Jer. 31:15 / Mt. 18 – Rachel Crying for Her Children

Like the example above, Matthew claims an Old Testamant passage is fulfilled in the life of Jesus Christ. But here we seem to have a present-tense statement handled as an future-tensed prophecy! Three times in Scripture, Rachel’s tears are mentioned (Genesis, Jeremiah, and here in Matthew). Rachel was the wife of Jacob and the mother of two sons—Joseph and Benjamin, and in Jeremiah 31:15 we have “a voice in Ramah; a lamentation; a very bitter cry; Rachel is weeping over her children; she refuses to be comforted about her children because they are not.” Ramah was the point at which Nebuchadnezzar assembled the people of Judah to take them into captivity in Babylon (cf. Jeremiah 40:1).

How can the death of the infants demanded by Herod in Jerusalem hundreds of years later function as a fulfillment of Israel centuries earlier? And why call it a “fulfillment” in the first place since its use in the Old Testament is not even prophetic? One last example will show that Matthew does not even require present-tensed statements to apply them to the future.

Hos. 11:1 / Mt. 2:14-15 – Out of Egypt I Called My Son

Here we lack not only a future prophecy, but even a future- or present-tensed statement! It sounds as if Matthew turned the historical statement of Hosea 11:1 into a prophecy. When Hosea mentioned this event, he was referring to the exodus of Israel out of Egypt – which transpired centuries before Hosea wrote. Yet once again, Matthew takes a first century event as this statement’s fulfillment.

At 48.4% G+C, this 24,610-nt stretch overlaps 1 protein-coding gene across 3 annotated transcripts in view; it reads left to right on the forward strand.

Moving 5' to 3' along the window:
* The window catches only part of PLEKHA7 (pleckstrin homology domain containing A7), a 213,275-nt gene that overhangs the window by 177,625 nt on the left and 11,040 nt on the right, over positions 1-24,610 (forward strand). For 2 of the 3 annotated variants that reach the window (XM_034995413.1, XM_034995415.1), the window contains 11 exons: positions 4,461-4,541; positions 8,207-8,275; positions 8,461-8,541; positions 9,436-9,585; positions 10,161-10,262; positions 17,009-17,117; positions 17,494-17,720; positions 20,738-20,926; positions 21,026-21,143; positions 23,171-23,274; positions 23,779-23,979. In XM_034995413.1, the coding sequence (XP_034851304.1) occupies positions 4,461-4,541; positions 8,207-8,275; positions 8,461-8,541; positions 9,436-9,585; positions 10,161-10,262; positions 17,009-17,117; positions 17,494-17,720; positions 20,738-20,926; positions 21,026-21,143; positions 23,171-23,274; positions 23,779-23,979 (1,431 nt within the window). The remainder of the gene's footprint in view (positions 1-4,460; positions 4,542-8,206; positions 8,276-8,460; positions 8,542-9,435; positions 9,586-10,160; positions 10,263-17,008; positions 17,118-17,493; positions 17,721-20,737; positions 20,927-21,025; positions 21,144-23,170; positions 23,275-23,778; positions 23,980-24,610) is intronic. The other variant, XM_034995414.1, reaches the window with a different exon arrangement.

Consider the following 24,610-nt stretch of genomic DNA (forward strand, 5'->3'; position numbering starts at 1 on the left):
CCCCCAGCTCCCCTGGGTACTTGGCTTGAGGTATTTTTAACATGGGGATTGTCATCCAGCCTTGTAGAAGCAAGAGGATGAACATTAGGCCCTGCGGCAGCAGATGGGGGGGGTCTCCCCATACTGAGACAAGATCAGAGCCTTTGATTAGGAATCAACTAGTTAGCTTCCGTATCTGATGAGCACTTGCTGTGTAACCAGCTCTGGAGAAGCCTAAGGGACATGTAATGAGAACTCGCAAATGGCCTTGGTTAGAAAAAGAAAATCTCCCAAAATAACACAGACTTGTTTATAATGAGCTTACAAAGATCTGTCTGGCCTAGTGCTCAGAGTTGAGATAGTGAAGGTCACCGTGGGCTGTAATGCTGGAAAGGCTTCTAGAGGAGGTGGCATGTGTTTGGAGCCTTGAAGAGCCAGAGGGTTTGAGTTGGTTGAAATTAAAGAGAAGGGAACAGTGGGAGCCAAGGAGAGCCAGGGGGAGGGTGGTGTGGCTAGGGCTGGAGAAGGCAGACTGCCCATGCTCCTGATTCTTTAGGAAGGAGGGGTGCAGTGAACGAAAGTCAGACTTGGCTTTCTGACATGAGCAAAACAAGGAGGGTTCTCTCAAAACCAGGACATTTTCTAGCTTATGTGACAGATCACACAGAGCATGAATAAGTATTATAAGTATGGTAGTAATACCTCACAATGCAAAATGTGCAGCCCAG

There are a few possible solutions to these difficulties: one is grammatical, another is hermeneutical, and the last is theological.

Grammatical Solution: Initial vs. Complete Fulfillment

The Greek for “fulfill” has two chief meanings. One is to make full, to fill up, i.e. to fill to the full. Another is to render full, i.e. to complete, to render perfect, or to carry through to the end. Thus, a prophecy can be said to be fulfilled when it comes to pass, such as when a prophet predicts an event and it comes to pass. This is the sort of prediction that must come true literally and obviously to avoid apologetic problems (see Dt. 18:21-22; cf. Isa. 41:21-23).

But there is an additional sense to the term fulfillment that refers to a fuller expression of a given statement (prophetic or not). That is, the statement may point to something even bigger than its literal and obvious meaning – an additional sense in which the passage can be understood. Does this pose a problem for a literal (i.e., grammatical-historical) hermeneutic? Not necessarily.

Hermeneutical Solution: Meaning vs. Referent

When we speak or write a word we are taking the thing in our mind and putting it in someone else’s via some sign (usually written or spoken). When we encounter a given sign, we can speak of its meaning as well as its referent. Meaning is universal and singular, while a word’s referent is particular and can pick out many different things in reality. To put it another way, word meaning is abstract – it points to an idea, while word referent is a specific instance signified by the abstract meaning of the word.